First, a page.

WASHINGTON - APRIL 1: CBS Radio singer Phyllis Jeanne Creore, who is also heard on CBS Radios Are You a Missing Heir?, show off fashions in Washington, D.C. Image dated April 1, 1942. (Photo by CBS via Getty Images)
WASHINGTON - APRIL 1: CBS Radio singer Phyllis Jeanne Creore, who is also heard on CBS Radios Are You a Missing Heir?, show off fashions in Washington, D.C. Image dated April 1, 1942. (Photo by CBS via Getty Images)
WASHINGTON - APRIL 1: CBS Radio singer Phyllis Jeanne Creore, who is also heard on CBS Radios Are You a Missing Heir?, show off fashions in Washington, D.C. Shown here on a train. Image dated April 1, 1942. (Photo by CBS via Getty Images)
WASHINGTON - APRIL 1: CBS Radio singer Phyllis Jeanne Creore, who is also heard on CBS Radios Are You a Missing Heir?, show off fashions in Washington, D.C. Image dated April 1, 1942. (Photo by CBS via Getty Images)
CANTEEN GIRL -- Pictured: (center) Host Phyllis Jeanne Creore with Christmas guests -- (Photo by: NBC/NBCU Photo Bank via Getty Images)
CANTEEN GIRL -- Pictured: (right) Host Phyllis Jeanne Creore with Christmas guests -- (Photo by: NBC/NBCU Photo Bank via Getty Images)
NEW YORK - AUGUST 1: CBS Radio actress and singer Phyllis Jeanne Creore models dress fashions. Season after season this tailored classic remains ever popular trim, comfortable, simple. Its a perfect back-to-college or back-to-business dress, and its worn here by Phyllis Jeanne Creore, CBS songstress heard on the Hollywood Dreams program. Fashion by University Frocks apparel label, New York, NY. Image dated August 1, 1940. (Photo by CBS via Getty Images)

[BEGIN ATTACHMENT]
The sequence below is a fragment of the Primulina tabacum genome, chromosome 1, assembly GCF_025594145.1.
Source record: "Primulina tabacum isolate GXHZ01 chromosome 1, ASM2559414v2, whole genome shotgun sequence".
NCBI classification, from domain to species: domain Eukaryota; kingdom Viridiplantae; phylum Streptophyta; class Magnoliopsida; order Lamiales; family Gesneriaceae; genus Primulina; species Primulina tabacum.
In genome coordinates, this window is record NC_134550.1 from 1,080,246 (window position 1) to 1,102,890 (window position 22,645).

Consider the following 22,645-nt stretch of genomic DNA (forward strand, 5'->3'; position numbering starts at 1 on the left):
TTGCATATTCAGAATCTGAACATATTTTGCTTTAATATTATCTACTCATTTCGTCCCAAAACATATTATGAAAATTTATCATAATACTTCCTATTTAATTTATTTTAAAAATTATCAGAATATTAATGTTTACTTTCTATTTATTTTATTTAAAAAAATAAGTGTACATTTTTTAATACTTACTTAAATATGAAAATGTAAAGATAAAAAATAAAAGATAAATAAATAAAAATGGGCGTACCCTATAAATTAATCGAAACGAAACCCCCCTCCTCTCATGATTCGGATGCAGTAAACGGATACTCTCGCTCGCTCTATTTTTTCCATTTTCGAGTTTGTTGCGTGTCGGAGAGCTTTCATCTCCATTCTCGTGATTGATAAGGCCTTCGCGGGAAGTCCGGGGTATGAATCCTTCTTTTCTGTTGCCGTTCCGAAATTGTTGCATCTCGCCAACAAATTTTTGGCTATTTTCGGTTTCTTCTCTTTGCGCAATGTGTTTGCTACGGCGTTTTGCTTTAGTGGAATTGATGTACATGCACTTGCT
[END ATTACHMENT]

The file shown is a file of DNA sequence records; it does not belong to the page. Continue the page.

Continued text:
NEW YORK - AUGUST 1: CBS Radio actress and singer Phyllis Jeanne Creore models dress fashions. Season after season this tailored classic remains ever popular trim, comfortable, simple. Its a perfect back-to-college or back-to-business dress, and its worn here by Phyllis Jeanne Creore, CBS songstress heard on the Hollywood Dreams program. Fashion by University Frocks apparel label, New York, NY. Image dated August 1, 1940. (Photo by CBS via Getty Images)